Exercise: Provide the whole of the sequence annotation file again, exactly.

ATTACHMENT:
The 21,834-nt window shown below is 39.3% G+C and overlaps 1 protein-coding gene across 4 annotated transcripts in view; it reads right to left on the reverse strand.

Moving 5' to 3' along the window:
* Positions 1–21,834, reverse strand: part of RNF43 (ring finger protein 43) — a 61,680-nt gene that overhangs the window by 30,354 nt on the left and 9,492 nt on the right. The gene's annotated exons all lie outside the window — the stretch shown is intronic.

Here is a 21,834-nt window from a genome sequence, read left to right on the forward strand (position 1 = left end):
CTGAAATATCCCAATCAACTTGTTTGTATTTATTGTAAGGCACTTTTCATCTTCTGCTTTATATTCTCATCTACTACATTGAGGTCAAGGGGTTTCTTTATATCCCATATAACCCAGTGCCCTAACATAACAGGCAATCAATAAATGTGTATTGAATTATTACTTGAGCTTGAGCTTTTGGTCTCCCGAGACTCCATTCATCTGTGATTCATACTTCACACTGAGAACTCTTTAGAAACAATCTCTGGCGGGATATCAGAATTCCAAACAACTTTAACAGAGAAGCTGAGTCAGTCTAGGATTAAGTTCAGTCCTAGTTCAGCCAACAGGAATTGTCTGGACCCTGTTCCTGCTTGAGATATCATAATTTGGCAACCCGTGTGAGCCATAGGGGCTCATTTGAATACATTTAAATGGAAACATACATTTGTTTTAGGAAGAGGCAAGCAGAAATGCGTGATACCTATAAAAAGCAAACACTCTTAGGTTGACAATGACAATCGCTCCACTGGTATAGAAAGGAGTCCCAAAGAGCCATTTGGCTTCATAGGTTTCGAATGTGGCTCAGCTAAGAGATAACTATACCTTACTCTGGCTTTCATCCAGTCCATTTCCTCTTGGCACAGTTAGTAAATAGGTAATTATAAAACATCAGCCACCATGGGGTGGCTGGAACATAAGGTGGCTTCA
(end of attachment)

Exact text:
The 21,834-nt window shown below is 39.3% G+C and overlaps 1 protein-coding gene across 4 annotated transcripts in view; it reads right to left on the reverse strand.

Moving 5' to 3' along the window:
* Positions 1–21,834, reverse strand: part of RNF43 (ring finger protein 43) — a 61,680-nt gene that overhangs the window by 30,354 nt on the left and 9,492 nt on the right. The gene's annotated exons all lie outside the window — the stretch shown is intronic.

Here is a 21,834-nt window from a genome sequence, read left to right on the forward strand (position 1 = left end):
CTGAAATATCCCAATCAACTTGTTTGTATTTATTGTAAGGCACTTTTCATCTTCTGCTTTATATTCTCATCTACTACATTGAGGTCAAGGGGTTTCTTTATATCCCATATAACCCAGTGCCCTAACATAACAGGCAATCAATAAATGTGTATTGAATTATTACTTGAGCTTGAGCTTTTGGTCTCCCGAGACTCCATTCATCTGTGATTCATACTTCACACTGAGAACTCTTTAGAAACAATCTCTGGCGGGATATCAGAATTCCAAACAACTTTAACAGAGAAGCTGAGTCAGTCTAGGATTAAGTTCAGTCCTAGTTCAGCCAACAGGAATTGTCTGGACCCTGTTCCTGCTTGAGATATCATAATTTGGCAACCCGTGTGAGCCATAGGGGCTCATTTGAATACATTTAAATGGAAACATACATTTGTTTTAGGAAGAGGCAAGCAGAAATGCGTGATACCTATAAAAAGCAAACACTCTTAGGTTGACAATGACAATCGCTCCACTGGTATAGAAAGGAGTCCCAAAGAGCCATTTGGCTTCATAGGTTTCGAATGTGGCTCAGCTAAGAGATAACTATACCTTACTCTGGCTTTCATCCAGTCCATTTCCTCTTGGCACAGTTAGTAAATAGGTAATTATAAAACATCAGCCACCATGGGGTGGCTGGAACATAAGGTGGCTTCA